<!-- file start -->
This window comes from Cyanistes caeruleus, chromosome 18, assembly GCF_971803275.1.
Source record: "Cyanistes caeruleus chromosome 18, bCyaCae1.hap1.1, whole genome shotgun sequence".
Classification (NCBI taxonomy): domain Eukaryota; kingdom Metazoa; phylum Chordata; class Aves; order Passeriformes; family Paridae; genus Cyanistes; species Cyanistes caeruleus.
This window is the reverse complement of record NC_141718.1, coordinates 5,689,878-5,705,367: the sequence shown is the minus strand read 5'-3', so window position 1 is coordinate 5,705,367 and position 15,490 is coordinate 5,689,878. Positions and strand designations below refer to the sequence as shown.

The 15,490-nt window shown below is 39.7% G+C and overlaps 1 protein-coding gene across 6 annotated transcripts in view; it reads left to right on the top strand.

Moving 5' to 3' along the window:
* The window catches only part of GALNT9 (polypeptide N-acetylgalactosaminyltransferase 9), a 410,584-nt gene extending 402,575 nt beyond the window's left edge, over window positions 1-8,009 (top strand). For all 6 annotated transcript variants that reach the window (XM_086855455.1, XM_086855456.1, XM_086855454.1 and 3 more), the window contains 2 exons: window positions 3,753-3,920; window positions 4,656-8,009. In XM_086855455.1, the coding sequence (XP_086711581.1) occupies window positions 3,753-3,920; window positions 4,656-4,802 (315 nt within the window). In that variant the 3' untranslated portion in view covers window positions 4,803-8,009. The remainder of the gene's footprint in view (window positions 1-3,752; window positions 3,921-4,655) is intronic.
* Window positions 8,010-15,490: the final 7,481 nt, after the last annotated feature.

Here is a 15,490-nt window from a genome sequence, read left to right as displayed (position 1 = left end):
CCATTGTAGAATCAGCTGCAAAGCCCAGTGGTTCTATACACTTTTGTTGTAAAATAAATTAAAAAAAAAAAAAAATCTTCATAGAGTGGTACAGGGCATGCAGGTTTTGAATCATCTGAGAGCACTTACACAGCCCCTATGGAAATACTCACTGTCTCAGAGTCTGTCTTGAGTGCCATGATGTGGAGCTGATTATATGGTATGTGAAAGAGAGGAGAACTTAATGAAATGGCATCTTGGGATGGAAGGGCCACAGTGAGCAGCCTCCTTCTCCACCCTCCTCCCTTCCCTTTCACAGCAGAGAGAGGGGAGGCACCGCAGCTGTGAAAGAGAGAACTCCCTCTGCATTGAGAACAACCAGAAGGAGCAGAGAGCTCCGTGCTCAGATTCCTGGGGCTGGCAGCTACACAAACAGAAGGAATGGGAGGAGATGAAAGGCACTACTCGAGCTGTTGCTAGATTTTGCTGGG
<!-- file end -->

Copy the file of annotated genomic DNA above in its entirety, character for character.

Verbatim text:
This window comes from Cyanistes caeruleus, chromosome 18, assembly GCF_971803275.1.
Source record: "Cyanistes caeruleus chromosome 18, bCyaCae1.hap1.1, whole genome shotgun sequence".
Classification (NCBI taxonomy): domain Eukaryota; kingdom Metazoa; phylum Chordata; class Aves; order Passeriformes; family Paridae; genus Cyanistes; species Cyanistes caeruleus.
This window is the reverse complement of record NC_141718.1, coordinates 5,689,878-5,705,367: the sequence shown is the minus strand read 5'-3', so window position 1 is coordinate 5,705,367 and position 15,490 is coordinate 5,689,878. Positions and strand designations below refer to the sequence as shown.

The 15,490-nt window shown below is 39.7% G+C and overlaps 1 protein-coding gene across 6 annotated transcripts in view; it reads left to right on the top strand.

Moving 5' to 3' along the window:
* The window catches only part of GALNT9 (polypeptide N-acetylgalactosaminyltransferase 9), a 410,584-nt gene extending 402,575 nt beyond the window's left edge, over window positions 1-8,009 (top strand). For all 6 annotated transcript variants that reach the window (XM_086855455.1, XM_086855456.1, XM_086855454.1 and 3 more), the window contains 2 exons: window positions 3,753-3,920; window positions 4,656-8,009. In XM_086855455.1, the coding sequence (XP_086711581.1) occupies window positions 3,753-3,920; window positions 4,656-4,802 (315 nt within the window). In that variant the 3' untranslated portion in view covers window positions 4,803-8,009. The remainder of the gene's footprint in view (window positions 1-3,752; window positions 3,921-4,655) is intronic.
* Window positions 8,010-15,490: the final 7,481 nt, after the last annotated feature.

Here is a 15,490-nt window from a genome sequence, read left to right as displayed (position 1 = left end):
CCATTGTAGAATCAGCTGCAAAGCCCAGTGGTTCTATACACTTTTGTTGTAAAATAAATTAAAAAAAAAAAAAAATCTTCATAGAGTGGTACAGGGCATGCAGGTTTTGAATCATCTGAGAGCACTTACACAGCCCCTATGGAAATACTCACTGTCTCAGAGTCTGTCTTGAGTGCCATGATGTGGAGCTGATTATATGGTATGTGAAAGAGAGGAGAACTTAATGAAATGGCATCTTGGGATGGAAGGGCCACAGTGAGCAGCCTCCTTCTCCACCCTCCTCCCTTCCCTTTCACAGCAGAGAGAGGGGAGGCACCGCAGCTGTGAAAGAGAGAACTCCCTCTGCATTGAGAACAACCAGAAGGAGCAGAGAGCTCCGTGCTCAGATTCCTGGGGCTGGCAGCTACACAAACAGAAGGAATGGGAGGAGATGAAAGGCACTACTCGAGCTGTTGCTAGATTTTGCTGGG